"Conti group members were mentioning that if the Russian government ever starts enforcing the law and starts arresting the ransomware groups, they would exit the same business day. That seems to be happening today, and it's absolutely been brewing over the past months," Holden said.
Mador also documented post-arrest dark web chatter and found "a great deal of anxiety and consternation" from forum participants "regarding the FSB arrests and how those actions will impact them in the future."
"From the conversations we've observed, it is clear that these people no longer believe Russia is a safe harbor for their activities," Mador wrote in the blog post. "This level of worry and fear expressed by Dark Web forum members is something we have not seen before."
Mador concluded that the long-term impact remains to be seen.
"There is a strong chance that the FSB's activity has a long-term impact on cybercrime, but only if the Russian government follows through and prosecutes those arrested to the full extent of their law. Russian prisons are no walk in the park, and cybercriminals know that," he wrote.
Olson also believes it may be too early to determine the true impact. The Unit 42 team did observe a drop-off in ransomware activity in January, compared with December and November, but nothing significant.
"Arresting one group itself, taking those players off the board doesn't have a big impact as there are so many people launching ransomware attacks, especially with the ransomware-as-a-service model," Olson said.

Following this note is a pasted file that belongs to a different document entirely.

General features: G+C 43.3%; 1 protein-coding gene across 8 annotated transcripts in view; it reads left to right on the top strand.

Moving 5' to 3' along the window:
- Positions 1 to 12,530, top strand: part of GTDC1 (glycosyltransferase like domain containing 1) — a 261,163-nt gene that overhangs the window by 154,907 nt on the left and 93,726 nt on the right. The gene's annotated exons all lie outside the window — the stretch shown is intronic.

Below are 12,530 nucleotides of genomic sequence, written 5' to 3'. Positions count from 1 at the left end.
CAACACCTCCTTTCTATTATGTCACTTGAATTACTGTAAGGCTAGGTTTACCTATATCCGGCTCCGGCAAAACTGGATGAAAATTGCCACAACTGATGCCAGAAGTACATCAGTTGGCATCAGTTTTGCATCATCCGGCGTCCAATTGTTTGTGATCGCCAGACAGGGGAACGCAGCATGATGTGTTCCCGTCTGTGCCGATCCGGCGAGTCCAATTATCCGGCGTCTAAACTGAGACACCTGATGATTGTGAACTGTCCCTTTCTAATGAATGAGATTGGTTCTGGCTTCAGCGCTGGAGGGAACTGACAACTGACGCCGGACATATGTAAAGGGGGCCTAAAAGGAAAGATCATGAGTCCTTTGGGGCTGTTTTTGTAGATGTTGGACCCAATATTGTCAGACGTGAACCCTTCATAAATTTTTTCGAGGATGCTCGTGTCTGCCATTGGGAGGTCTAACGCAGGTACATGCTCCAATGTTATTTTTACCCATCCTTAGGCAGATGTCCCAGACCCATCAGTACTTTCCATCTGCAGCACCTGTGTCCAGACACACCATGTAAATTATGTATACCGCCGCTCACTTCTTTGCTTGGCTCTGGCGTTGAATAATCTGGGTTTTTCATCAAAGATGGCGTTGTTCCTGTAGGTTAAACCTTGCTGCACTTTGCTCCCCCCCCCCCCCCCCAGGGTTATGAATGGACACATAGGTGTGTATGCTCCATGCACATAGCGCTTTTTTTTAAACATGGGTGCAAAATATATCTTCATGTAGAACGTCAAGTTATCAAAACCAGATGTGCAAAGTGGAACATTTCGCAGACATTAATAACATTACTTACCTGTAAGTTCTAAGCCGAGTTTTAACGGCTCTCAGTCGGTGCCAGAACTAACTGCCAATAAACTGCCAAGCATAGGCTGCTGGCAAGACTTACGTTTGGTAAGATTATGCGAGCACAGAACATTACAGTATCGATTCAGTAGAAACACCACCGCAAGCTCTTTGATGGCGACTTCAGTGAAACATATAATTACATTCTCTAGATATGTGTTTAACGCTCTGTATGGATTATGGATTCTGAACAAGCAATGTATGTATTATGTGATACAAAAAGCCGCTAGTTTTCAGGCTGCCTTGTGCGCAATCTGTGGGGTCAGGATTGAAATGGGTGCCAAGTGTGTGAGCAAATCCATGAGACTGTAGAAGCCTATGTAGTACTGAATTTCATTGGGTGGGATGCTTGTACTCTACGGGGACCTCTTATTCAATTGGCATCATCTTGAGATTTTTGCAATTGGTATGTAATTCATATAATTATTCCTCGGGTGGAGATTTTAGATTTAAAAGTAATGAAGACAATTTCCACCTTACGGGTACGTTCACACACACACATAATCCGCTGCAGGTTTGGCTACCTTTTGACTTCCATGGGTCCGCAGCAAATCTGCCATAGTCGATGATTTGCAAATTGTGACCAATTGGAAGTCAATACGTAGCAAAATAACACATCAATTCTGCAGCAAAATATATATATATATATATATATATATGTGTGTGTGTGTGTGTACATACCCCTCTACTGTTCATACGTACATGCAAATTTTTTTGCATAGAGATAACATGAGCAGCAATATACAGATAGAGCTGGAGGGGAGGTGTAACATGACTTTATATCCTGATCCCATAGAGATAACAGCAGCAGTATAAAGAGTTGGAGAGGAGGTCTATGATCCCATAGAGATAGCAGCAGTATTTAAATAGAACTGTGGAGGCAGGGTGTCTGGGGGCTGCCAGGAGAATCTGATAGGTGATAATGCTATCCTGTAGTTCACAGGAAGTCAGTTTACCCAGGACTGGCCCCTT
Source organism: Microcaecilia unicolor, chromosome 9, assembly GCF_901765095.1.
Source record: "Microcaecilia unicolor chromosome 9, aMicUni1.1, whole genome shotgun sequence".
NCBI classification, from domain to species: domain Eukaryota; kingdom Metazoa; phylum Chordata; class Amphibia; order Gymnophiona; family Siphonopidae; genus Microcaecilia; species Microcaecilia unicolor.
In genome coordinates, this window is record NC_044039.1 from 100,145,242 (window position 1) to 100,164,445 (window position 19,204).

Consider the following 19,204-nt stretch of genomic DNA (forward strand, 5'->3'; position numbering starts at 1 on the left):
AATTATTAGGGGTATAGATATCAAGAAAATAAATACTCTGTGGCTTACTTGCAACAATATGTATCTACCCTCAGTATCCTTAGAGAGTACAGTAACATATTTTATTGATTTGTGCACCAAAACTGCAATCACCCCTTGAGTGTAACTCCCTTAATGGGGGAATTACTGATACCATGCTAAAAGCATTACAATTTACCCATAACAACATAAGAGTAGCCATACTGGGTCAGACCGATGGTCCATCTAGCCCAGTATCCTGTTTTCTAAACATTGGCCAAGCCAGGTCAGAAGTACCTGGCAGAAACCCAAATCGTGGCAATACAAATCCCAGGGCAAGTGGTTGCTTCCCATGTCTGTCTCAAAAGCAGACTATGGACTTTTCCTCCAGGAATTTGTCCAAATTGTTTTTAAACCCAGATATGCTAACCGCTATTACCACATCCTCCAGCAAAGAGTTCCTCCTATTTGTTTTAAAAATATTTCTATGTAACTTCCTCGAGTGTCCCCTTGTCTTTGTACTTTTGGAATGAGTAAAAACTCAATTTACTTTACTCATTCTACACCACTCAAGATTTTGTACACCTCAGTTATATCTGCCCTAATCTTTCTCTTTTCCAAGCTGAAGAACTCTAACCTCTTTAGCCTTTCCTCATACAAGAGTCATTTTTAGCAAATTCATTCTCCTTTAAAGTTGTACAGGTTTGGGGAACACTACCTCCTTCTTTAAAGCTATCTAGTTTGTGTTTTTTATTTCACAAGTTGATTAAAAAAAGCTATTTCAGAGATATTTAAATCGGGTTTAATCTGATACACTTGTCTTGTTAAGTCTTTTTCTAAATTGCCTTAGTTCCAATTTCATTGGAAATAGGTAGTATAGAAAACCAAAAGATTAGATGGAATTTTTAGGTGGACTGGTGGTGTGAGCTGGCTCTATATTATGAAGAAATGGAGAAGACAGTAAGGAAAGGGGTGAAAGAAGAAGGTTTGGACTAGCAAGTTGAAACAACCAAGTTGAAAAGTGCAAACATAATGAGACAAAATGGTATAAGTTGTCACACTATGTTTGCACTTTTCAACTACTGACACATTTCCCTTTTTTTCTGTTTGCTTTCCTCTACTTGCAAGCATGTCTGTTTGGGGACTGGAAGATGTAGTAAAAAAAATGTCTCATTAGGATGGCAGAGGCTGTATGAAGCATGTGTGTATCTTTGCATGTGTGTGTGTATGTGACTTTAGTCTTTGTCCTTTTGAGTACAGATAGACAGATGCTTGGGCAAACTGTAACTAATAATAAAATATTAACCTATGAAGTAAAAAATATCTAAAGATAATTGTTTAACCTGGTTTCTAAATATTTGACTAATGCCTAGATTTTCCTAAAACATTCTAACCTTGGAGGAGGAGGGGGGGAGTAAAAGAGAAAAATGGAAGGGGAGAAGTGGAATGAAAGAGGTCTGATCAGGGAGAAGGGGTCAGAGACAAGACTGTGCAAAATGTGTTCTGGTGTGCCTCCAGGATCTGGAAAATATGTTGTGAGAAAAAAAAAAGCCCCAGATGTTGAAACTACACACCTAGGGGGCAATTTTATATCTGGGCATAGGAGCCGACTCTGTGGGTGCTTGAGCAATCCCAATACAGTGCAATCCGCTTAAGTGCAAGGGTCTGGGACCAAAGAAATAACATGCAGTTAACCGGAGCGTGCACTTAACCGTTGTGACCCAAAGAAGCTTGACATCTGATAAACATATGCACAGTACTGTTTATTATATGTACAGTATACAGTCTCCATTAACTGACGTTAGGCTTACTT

Since ransomware affiliates are separate from the operators that produce the malware and perform encryption, Olson said, they can simply move to a new RaaS operation if one or two groups are shut down.
Though the arrests of a single group's players may not have a huge impact on the overall ransomware landscape, Siegel said any action that increases the perceived risk of arrest is good.
"Even if these arrests are for show, or the actors don't get our definition of 'justice,' you can't deny that these actions were disruptive and raise the risk profile," he said. "That is a positive."
The Coveware report determined that the arrests decreased the "addressable market of cyber criminals willing and able to execute these attacks, as not all of them are willing to risk jail time or western extradition for the money they earn."
Emsisoft analyst Brett Callow said law enforcement action will have ransomware gangs worried.
"They don't operate in a vacuum and [they] share resources and personnel with other operations. So, when one gang gets compromised and its members arrested, others will invariably wonder whether they may be impacted too," Callow said in an email to SearchSecurity.
But the short-term progress may not last long. If not for the recent escalation at the Ukraine-Russia border, DiMaggio believes the impact made by the REvil arrests would have been greater. Now, he thinks things may get worse.
"I think that not only are they not going to be afraid, I feel like they're going to be encouraged. They'll be encouraged to do attacks like the Colonial Pipeline or to hit financial institutions," he said. "It's really the first time in my career I will say I am really concerned as to what's coming."